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US, South Korea vow firm response to North Korea
| Obama says threats will get Pyongyang 'nothing' | US citizen detained in N Korea
 
 
 
US, South Korea vow firm response to North Korea

SEOUL - North Korea represents a threat not just to Asia but to the United States, US President Barack Obama said on Friday, as he and South Korea's President Park Geun-hye warned they would respond firmly to any "provocations".
In March, the North warned it would not rule out a "new form" of nuclear test to boost its nuclear deterrent, after the UN Security Council condemned Pyongyang's launch of a mid-range ballistic missile into the sea east of the peninsula.
Recent satellite data shows continued work at the nuclear test site in North Korea, although experts analysing the data say that preparations do not appear to have progressed far enough for an imminent test.
"When North Korea is threatening further provocations and publicly discussing the possibility of a further nuclear test, President Obama's visit to South Korea will send a firm message that North Korea's provocations will not be tolerated," Park told a joint press conference. The two presidents were speaking after a summit in Seoul, the second stop of a four-nation Asia tour for Obama.
President Obama said that North Korea will gain "nothing" by making threats, warning it of sanctions with "more bite" if it went ahead with a fourth nuclear test.
Even China, the North's only major ally, was becoming alienated by its provocative behaviour, he said on the second leg of his Asian tour.
"Threats will get North Korea nothing, other than greater isolation," Obama said at a joint press conference with South Korean President Park Geun-Hye.
"China is beginning to recognise that North Korea is not just a nuisance but a significant problem for their own security," he added.
North Korea-watchers have puzzled over whether the test preparations at the Punggye-ri test site they have seen via satellite images are real, or bravado aimed at stealing the limelight during the US president's tour.
But the latest images suggested increased movement of vehicles and materials near what are believed to be the entrances to two completed test tunnels, the US-Korea Institute at Johns Hopkins University said on its closely followed 38 North website.
Also visible were probable command and control vehicles intended to provide secure communications between the test site and other facilities. North Korea has conducted three nuclear tests, in 2006, 2009 and 2013.
The 38 North analysis noted that preparations for the test in February last year had peaked two or three days before detonation.
Asked how the international community might react, Obama said it would be necessary to look at "additional ways" to apply pressure, including "further sanctions that have even more bite".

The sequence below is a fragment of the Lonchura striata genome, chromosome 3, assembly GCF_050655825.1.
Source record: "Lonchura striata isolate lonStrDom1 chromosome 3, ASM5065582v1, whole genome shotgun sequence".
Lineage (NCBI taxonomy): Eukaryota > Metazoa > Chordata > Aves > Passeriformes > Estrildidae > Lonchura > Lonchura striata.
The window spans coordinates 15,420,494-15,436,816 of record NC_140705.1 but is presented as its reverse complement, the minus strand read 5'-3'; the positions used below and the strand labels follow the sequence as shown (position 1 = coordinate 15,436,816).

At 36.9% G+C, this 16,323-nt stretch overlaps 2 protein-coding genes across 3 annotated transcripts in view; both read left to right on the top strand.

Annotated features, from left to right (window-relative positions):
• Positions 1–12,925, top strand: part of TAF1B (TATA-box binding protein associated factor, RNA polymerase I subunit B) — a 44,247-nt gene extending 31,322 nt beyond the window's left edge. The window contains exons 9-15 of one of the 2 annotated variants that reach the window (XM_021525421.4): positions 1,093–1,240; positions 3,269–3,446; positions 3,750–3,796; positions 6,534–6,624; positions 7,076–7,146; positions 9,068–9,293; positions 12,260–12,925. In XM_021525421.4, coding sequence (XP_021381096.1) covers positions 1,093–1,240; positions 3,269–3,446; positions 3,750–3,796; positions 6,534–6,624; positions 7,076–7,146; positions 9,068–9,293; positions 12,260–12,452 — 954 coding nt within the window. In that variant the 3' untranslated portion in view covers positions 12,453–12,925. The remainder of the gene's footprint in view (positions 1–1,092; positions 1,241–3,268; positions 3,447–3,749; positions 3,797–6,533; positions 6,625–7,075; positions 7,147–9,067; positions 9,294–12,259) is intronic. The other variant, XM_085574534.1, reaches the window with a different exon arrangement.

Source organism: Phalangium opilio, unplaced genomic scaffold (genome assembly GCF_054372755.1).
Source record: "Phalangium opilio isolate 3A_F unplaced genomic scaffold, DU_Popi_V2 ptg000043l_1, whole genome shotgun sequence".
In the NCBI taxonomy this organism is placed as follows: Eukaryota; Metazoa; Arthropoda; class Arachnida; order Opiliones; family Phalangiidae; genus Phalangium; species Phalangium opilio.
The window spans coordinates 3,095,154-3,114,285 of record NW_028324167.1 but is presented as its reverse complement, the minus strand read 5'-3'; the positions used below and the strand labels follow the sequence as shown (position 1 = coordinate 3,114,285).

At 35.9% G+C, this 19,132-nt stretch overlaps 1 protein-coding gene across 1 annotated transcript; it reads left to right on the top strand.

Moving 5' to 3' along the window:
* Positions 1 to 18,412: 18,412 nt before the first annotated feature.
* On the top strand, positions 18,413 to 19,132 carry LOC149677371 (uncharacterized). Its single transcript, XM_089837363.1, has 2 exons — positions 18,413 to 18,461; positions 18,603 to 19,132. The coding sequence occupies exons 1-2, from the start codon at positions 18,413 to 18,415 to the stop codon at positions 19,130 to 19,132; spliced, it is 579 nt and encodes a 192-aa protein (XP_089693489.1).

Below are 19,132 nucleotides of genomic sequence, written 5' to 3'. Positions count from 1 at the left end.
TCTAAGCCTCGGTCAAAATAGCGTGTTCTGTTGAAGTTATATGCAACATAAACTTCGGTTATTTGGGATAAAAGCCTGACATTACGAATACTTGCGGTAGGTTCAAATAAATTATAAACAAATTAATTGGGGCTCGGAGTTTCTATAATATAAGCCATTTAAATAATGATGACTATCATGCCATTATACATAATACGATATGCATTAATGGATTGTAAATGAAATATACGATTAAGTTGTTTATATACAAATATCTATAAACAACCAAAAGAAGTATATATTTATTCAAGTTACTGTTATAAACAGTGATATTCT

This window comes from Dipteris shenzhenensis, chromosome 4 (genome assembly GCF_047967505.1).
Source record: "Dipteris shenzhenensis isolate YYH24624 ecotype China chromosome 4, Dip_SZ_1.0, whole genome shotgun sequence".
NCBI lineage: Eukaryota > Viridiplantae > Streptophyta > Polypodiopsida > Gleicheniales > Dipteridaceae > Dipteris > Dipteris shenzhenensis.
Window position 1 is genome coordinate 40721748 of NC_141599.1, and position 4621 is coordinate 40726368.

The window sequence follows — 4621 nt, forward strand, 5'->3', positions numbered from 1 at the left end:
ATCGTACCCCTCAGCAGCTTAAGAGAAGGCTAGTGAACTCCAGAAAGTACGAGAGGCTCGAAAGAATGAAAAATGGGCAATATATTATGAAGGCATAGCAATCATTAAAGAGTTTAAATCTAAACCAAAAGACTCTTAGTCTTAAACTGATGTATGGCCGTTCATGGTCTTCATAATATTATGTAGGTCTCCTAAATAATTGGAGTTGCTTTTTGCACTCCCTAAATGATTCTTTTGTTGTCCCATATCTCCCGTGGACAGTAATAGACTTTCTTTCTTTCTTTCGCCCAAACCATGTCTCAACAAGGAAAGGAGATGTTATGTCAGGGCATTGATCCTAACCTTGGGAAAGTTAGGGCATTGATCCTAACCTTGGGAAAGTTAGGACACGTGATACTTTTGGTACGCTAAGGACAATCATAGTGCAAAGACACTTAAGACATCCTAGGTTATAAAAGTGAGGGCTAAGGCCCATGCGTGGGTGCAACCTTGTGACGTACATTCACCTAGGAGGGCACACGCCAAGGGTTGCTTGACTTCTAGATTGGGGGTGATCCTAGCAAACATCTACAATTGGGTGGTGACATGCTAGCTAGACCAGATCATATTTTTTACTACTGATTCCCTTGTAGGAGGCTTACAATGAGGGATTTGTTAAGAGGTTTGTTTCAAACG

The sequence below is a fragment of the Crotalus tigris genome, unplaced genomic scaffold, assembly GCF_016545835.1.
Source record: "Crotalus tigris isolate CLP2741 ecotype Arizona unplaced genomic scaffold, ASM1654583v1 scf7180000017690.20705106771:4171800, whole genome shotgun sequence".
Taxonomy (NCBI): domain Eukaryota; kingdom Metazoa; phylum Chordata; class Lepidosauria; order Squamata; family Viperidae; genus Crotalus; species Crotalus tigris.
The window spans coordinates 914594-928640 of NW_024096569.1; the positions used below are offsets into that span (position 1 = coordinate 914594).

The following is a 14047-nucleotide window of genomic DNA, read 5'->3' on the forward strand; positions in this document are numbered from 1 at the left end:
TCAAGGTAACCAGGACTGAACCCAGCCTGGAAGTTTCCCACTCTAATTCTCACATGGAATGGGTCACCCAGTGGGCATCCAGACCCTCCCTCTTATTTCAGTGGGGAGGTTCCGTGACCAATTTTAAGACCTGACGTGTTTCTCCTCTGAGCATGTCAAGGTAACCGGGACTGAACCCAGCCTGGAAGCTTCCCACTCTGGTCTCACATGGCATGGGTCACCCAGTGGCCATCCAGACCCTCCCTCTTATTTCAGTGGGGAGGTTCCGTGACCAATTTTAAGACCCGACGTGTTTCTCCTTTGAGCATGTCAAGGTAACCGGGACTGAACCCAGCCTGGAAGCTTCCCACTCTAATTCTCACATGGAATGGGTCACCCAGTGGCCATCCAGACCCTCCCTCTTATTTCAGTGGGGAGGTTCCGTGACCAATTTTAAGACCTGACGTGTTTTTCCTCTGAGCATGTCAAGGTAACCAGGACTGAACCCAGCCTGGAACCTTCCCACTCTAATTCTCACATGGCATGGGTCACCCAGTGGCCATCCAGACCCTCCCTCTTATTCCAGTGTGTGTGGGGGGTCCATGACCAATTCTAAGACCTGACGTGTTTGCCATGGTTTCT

Obama's tough talking on what he called "the most isolated country in the world" stood in marked contrast to the warm words of sympathy he had for his hosts, still racked with grief over the 300 people dead or missing after a ferry full of schoolchildren capsized last week.
"I'm very mindful that my visit comes at a time of mourning for the people of this nation," he said ahead of talks with Park at the presidential Blue House.
"I just want to express, on the part of the American people, condolences for the incredible loss."
Meanwhile, North Korea has detained a US citizen for "rash behaviour" while passing through immigration, the official KCNA news agency said Friday as President Barack Obama started a two-day visit to South Korea.
In a brief despatch, KCNA said the American, identified as Miller Matthew Todd, 24, had been taken into custody April 10 for "his rash behaviour in the course of going through formalities for entry" into North Korea.


While a US presidential visit would normally be expected to command the lion's share of attention in South Korea, the country remains preoccupied with the misery wrought by the sinking of the ferry.
Television coverage of Obama's activities was limited, with the focus still on events in Jindo, where divers were racing against time and tide to recover the 119 bodies still believed trapped in the sunken vessel.
Bad weather was expected to close in on Saturday, hampering the effort.
Obama's four-nation tour of Asia had begun in Japan, where he offered Prime Minister Shinzo Abe assurances that the US was treaty-bound to act if China moved militarily against Japanese-controlled islands at the centre of a bitter territorial dispute.
And in Seoul Friday he broached another regional faultline when he said Japan's wartime system of sex slavery "was a terrible, egregious violation of human rights."
"Those women were violated in ways that even in the midst of war were shocking," he said. "They deserve to be heard, they deserve to be respected. And there should be an accurate and clear account of what happened."
South Korea and other nations accuse Japan of failing sufficiently to atone for the forced recruitment of so-called "comfort women" to service its troops before and during World War II.
The issue remains a major irritant in relations between Tokyo and Seoul, and a frustration to Washington which wants its two major allies in the region to act together against North Korea and forge a united front against a rising China.
"I think (Japanese) Prime Minister (Shinzo) Abe recognises this and certainly the Japanese people recognise that the past is something that has to be recognised honestly and fairly."
After a formal dinner with Park later in the day, Obama on Saturday will visit some of the 28,500 US troops stationed in South Korea, before heading on to Malaysia and the Philippines.

 
 
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